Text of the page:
The Fourth of July is a great time to enjoy fireworks, friends, and food. For me, the Fourth is also a signal to prepare for the impending harvest of blueberries. While I eat as many fresh-off the bush berries I can, freezing is required keep this fruit available year-round. However, it is not as simple as just throwing a bag of berries in the freezer.
If a berry takes too long to freeze, then the unfrozen water inside the berry will have time to find existing ice crystals to join rather than creating a new ice crystal. The ultimate result of the longer freezing time is fewer, larger ice crystals that can pierce the cell walls of the berry (this means a soggy, unappetizing blueberry when thawed).
Freezing Blueberries Properly
The conventional wisdom for proper freezing is to place the berries on a pre-frozen baking sheet in a single layer and freeze down to 0° F before transferring to a plastic bag for long-term storage. But how long before the berries’ centers reach 0°? For good measure, it is advised to freeze a batch overnight (or 12 hours) before moving the berries and starting a new batch. I simply do not have enough baking sheets, space or time to process all my berries using the conventional wisdom. But what to do? Unfortunately, blueberries are not in season yet so I can’t create a series of experiments. And even if they were, have you ever tried sticking a thermometer into a frozen blueberry?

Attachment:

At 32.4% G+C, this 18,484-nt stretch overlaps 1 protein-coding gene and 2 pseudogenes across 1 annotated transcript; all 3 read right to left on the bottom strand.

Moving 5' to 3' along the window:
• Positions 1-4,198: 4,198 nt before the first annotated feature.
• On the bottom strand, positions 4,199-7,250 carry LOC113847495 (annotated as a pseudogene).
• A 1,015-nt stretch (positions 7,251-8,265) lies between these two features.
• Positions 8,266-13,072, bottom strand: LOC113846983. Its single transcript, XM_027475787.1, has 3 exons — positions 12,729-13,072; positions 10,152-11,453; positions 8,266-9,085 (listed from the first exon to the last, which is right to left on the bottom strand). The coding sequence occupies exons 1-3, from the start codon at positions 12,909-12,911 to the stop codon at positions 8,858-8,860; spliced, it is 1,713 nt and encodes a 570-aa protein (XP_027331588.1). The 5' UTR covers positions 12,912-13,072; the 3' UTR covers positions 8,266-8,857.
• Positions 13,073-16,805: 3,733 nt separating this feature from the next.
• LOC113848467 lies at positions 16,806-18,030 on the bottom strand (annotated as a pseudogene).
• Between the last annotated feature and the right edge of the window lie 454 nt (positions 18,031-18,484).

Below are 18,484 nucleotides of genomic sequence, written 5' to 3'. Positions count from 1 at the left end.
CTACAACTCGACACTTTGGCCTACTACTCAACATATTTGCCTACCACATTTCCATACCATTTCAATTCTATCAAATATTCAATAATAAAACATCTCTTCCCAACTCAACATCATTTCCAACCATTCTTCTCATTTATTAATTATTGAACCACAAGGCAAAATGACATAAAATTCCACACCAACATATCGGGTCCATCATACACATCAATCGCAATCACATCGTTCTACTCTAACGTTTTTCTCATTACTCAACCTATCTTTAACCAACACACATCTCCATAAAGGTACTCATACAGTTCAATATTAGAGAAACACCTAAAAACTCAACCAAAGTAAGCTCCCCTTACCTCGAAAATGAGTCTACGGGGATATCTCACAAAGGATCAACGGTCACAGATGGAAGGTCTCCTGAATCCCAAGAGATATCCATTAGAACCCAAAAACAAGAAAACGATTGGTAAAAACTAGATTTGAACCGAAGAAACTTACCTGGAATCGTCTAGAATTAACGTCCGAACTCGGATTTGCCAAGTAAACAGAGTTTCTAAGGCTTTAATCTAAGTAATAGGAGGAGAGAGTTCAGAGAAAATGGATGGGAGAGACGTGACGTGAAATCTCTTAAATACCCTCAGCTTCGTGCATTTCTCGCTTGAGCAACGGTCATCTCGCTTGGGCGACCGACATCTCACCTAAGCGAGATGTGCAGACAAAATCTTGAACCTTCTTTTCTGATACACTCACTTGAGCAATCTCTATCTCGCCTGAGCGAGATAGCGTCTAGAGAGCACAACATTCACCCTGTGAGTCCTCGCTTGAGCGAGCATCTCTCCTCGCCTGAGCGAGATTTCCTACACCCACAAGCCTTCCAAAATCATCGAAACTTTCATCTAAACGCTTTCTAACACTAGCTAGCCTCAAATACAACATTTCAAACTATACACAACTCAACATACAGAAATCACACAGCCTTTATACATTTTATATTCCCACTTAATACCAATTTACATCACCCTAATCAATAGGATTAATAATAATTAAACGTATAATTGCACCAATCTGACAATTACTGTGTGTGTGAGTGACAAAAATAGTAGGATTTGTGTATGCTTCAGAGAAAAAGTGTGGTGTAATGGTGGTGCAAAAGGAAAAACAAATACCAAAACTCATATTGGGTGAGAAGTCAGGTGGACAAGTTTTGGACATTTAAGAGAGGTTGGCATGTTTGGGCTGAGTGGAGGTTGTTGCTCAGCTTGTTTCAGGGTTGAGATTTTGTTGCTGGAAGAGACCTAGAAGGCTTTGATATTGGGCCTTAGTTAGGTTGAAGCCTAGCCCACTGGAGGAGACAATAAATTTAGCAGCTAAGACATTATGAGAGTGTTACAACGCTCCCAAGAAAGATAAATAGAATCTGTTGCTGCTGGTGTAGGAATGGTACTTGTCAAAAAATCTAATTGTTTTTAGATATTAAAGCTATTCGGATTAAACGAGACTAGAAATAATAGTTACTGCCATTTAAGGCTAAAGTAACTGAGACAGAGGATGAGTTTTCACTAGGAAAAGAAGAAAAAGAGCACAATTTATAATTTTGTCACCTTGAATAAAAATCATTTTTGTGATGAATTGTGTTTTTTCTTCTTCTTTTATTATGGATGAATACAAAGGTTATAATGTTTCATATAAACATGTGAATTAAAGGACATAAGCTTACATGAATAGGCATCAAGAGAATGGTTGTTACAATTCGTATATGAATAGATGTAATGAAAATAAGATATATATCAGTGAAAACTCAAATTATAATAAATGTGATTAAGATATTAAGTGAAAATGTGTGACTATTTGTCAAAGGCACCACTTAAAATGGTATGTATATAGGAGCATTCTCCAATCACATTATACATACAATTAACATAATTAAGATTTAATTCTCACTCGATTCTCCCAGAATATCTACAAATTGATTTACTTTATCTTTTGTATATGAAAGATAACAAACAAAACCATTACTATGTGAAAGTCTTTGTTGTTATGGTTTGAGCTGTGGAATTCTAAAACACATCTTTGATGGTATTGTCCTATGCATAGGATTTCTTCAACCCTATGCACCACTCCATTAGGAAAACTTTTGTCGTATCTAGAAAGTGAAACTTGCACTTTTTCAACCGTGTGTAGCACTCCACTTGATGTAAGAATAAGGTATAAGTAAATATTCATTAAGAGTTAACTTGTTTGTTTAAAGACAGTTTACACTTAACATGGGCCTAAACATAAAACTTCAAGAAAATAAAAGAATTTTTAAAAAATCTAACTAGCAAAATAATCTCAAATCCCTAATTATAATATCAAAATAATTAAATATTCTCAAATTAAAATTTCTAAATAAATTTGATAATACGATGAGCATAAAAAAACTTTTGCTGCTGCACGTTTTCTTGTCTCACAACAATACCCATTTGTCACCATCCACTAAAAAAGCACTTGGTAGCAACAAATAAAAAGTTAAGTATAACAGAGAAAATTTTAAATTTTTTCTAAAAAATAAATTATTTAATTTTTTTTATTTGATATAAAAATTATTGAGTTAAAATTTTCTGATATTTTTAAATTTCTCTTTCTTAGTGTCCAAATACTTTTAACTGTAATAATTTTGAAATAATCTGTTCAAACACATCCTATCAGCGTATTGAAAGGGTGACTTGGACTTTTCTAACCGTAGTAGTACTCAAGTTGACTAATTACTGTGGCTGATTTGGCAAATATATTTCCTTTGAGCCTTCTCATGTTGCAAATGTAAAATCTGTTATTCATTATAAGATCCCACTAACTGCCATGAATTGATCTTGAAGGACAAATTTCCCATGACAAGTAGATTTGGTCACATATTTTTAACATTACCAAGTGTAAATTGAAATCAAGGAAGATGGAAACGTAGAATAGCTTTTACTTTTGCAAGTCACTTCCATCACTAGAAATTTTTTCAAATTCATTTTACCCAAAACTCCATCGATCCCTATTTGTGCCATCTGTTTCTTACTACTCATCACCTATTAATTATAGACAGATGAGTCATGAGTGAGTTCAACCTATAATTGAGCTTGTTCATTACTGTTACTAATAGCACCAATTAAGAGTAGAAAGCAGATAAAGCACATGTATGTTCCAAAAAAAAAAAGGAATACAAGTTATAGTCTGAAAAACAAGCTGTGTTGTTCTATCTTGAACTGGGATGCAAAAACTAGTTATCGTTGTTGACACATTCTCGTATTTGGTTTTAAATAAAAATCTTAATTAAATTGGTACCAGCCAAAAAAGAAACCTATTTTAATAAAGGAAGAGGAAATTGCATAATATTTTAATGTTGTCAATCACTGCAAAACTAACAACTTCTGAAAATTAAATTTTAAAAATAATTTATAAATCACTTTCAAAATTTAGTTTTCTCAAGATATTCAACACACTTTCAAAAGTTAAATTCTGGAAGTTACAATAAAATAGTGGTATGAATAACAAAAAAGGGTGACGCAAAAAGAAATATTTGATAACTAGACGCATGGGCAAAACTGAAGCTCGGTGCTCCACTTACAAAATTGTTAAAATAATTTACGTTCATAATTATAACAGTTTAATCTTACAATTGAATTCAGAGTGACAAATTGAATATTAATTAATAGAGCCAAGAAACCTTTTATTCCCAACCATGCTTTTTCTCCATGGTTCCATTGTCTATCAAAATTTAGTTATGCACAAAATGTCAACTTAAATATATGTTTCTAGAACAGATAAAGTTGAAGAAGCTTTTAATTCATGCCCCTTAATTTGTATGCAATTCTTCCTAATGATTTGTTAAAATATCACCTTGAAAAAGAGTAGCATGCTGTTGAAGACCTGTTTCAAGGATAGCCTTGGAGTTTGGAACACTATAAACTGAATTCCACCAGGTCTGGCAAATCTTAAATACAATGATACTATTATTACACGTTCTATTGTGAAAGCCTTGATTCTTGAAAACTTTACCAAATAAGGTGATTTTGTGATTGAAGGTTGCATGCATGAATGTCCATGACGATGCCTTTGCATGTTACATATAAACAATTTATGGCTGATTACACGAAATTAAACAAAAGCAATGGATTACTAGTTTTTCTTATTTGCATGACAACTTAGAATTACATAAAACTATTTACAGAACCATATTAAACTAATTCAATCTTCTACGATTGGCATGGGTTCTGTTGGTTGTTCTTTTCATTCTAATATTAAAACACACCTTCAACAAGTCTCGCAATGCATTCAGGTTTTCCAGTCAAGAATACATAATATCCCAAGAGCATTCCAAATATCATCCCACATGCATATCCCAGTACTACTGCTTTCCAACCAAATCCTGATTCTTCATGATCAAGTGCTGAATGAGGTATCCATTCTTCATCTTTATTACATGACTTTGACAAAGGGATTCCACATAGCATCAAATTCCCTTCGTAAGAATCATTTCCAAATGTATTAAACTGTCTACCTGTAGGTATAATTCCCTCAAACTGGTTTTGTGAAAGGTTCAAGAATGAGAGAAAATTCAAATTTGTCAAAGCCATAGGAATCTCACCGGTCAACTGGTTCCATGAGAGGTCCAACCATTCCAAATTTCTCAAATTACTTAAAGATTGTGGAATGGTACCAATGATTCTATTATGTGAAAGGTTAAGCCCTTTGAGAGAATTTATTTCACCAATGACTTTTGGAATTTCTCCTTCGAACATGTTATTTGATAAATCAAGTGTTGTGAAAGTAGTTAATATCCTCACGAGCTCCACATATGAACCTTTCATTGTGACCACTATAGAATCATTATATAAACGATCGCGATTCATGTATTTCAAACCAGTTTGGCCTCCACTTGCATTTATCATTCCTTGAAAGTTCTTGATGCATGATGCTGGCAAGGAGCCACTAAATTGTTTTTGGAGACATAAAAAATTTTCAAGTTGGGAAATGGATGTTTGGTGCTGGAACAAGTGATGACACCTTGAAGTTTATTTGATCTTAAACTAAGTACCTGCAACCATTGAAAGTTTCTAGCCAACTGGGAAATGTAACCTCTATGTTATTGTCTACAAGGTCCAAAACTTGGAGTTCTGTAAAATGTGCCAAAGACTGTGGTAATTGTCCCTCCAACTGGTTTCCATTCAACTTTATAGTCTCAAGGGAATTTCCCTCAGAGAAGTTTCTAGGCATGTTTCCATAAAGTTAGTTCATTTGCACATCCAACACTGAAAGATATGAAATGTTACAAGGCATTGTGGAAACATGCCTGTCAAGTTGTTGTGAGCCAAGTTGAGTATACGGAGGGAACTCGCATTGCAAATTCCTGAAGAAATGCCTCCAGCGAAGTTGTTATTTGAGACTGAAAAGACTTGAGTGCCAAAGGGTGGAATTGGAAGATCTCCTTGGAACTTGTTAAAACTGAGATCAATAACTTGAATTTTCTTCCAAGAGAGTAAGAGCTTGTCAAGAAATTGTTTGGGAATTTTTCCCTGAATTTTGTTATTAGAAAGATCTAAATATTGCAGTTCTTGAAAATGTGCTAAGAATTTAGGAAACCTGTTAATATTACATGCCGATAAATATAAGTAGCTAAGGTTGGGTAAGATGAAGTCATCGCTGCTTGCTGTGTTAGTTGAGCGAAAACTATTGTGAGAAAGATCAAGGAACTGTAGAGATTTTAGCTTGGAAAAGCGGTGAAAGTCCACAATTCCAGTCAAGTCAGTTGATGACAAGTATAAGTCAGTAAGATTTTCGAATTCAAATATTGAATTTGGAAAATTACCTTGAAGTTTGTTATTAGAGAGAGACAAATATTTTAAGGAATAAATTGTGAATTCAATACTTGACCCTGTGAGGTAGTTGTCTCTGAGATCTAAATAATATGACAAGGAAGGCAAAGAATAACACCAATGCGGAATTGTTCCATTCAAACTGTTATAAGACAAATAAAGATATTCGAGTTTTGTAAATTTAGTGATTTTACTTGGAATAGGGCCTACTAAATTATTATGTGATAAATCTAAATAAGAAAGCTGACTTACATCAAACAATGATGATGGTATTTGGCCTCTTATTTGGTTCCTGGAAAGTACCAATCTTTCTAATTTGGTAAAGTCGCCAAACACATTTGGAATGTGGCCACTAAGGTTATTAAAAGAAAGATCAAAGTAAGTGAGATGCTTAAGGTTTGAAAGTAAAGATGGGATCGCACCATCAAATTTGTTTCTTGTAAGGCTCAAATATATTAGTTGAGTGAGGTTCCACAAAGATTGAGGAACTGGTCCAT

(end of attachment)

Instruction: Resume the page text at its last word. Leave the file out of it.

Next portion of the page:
Using SOLIDWORKS Flow Simulation
Instead, I turned to SOLIDWORKS Flow Simulation. Watch the video to see how I not only solved for the proper freezing time based on the size of the blueberry but also came up with a modification to the conventional process to even further improve throughput! I finished by using my results to create a blueberry freezing calculator.
Now all that is left is to have a great Fourth and get out and pick some berries!